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ISAIAH 60:1-6

PSALM 72:1-2, 7-8, 10-13


MATTHEW 2:1-12

The main message today as we celebrate Epiphany Sunday is that God reaches all people to ensure that they all receive the good news of the birth of Christ. A long held Christian tradition show that the Wise Men might have belonged to the priestly castle of Zoroastrianism, which paid particular attention to the stars. This priestly caste gained international reputation for astrology, which was at that time regarded as a science. So these Wise Men from the East were scientists and practiced other religions, and God used their faith and knowledge to bring them to the Christ.

It is said that familiarity breeds contempt meaning that exposure to what is common and ordinary does not bring enthusiasm, does not motivate and is dull to the point that we see nothing new thus remaining ignorant and indifferent. We are familiar with our family members, our jobs, our weather patterns, our experiences, our faith, our liturgy. Does this familiarity stir up in us any zeal to see, to learn and to take the positive and necessary action that is needed? What new things do you see or can you see in your work as a parent, as a young person, as a medical practitioner, as a security expert or in whatever that you often do? The Wise Men were too familiar with the stars yet it is these same stars that God used to reach out to them to show us God’s intention of embracing all people. It is these familiar stars that God used so as to lead them to King Herod to the point that he becomes disturbed because he knows he has never been a leader of integrity.

From a manger, where a child lies wrapped in bands of swaddling cloth, we see that God’s reach, God’s embrace in Jesus gets bigger and better. How? Jesus eats with outcasts and sinners and touches the sick and the disabled and through him no one is beyond God’s purview and embrace.

God’s radical grace is wondrously frightening because if the Wise Men practiced another religion that is different from that of the chief priests and the scribes of the people, then this radical grace of God is meant to push us to expand our understanding of both the way God reaches out to people to announce good news in and through Christ, and what is meant for individuals to have faith and for gatherings of those who believe anywhere to be church.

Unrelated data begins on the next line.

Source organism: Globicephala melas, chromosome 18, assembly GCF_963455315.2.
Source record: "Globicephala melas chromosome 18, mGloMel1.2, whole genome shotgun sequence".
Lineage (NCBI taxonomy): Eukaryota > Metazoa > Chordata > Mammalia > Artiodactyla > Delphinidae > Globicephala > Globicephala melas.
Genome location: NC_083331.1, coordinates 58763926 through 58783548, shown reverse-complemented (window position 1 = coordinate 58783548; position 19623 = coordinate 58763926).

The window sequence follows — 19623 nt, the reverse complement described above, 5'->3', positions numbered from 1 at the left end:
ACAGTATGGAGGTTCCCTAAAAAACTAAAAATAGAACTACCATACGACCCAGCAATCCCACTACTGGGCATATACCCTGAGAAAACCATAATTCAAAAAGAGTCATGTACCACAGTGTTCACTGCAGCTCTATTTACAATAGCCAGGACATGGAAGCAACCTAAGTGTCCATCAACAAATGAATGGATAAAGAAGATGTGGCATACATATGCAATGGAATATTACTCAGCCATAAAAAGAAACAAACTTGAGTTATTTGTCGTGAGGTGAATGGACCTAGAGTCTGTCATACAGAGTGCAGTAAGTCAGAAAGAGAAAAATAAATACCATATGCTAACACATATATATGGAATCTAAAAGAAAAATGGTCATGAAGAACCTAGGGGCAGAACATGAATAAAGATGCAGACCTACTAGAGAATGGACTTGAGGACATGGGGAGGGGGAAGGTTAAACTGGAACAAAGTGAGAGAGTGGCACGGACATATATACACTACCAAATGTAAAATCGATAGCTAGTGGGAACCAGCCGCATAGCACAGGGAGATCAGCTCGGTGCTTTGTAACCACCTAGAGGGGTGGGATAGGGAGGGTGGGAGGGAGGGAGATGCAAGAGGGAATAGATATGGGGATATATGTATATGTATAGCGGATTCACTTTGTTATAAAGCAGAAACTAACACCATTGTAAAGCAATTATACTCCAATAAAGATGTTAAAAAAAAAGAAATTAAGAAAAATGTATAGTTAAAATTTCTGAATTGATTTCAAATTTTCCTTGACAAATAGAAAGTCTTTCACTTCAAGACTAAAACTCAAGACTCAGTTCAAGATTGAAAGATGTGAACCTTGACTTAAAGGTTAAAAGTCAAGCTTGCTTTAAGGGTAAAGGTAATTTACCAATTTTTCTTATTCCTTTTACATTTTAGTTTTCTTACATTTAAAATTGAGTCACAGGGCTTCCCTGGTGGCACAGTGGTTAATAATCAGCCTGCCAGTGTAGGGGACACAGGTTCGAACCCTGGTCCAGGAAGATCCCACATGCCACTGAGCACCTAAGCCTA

If God’s radical grace is wondrously frightening then let us remember the workers mentioned in *Mt. 20:1-16* who were hired at different hours of the day but were paid equally at the end yet we thought that those who were hired early would be paid more as per common sense.

If God’s grace is wondrously frightening then let’s remember the disciples of Jesus in *Mark 8:38-41* who prevented a stranger from driving out demons in Jesus' name when they had earlier on been unable to drive out demons and Jesus tells them to leave the man alone because driving out demons is not a preserve of the disciples alone.

These two examples will help us see that the Wise Men did not come looking for the Christ through preaching, liturgy, sacraments or through an orderly congregation ,aspects that we hold dearly in our faith. They came seeking the born child after studying the stars at night. As people who hold on to favourite cherished ways that God works to proclaim the gospel and bring people to faith, are we wondrously frightened to realize anew that God’s own work of embracing us and all other people is more mystery than formula because God’s ways are always bigger than our understanding, or are we scandalized by God’s ways when Jesus allowed a sinful woman to anoint his feet and wipe them with her hair? Does this experience of the Wise Men mean that the traditional formulas or ways of coming to faith have no relevance?

It does not mean so but it means that our experience of God in church where we have the traditional ways of getting the good news that makes us see and be radiant and our hearts to be thrilled and joyful as the First Reading says, can also be lived, that is , encountered when the Spirit of God reveals the truth to us through the familiar or even the unfamiliar wherever we will be.

This new year we can be open to faith and life experiences that are outside our purview and control so that we can welcome God’s ever expanding grace and not to be enslaved by what we want to protect and preserve like Herod wanted to do.


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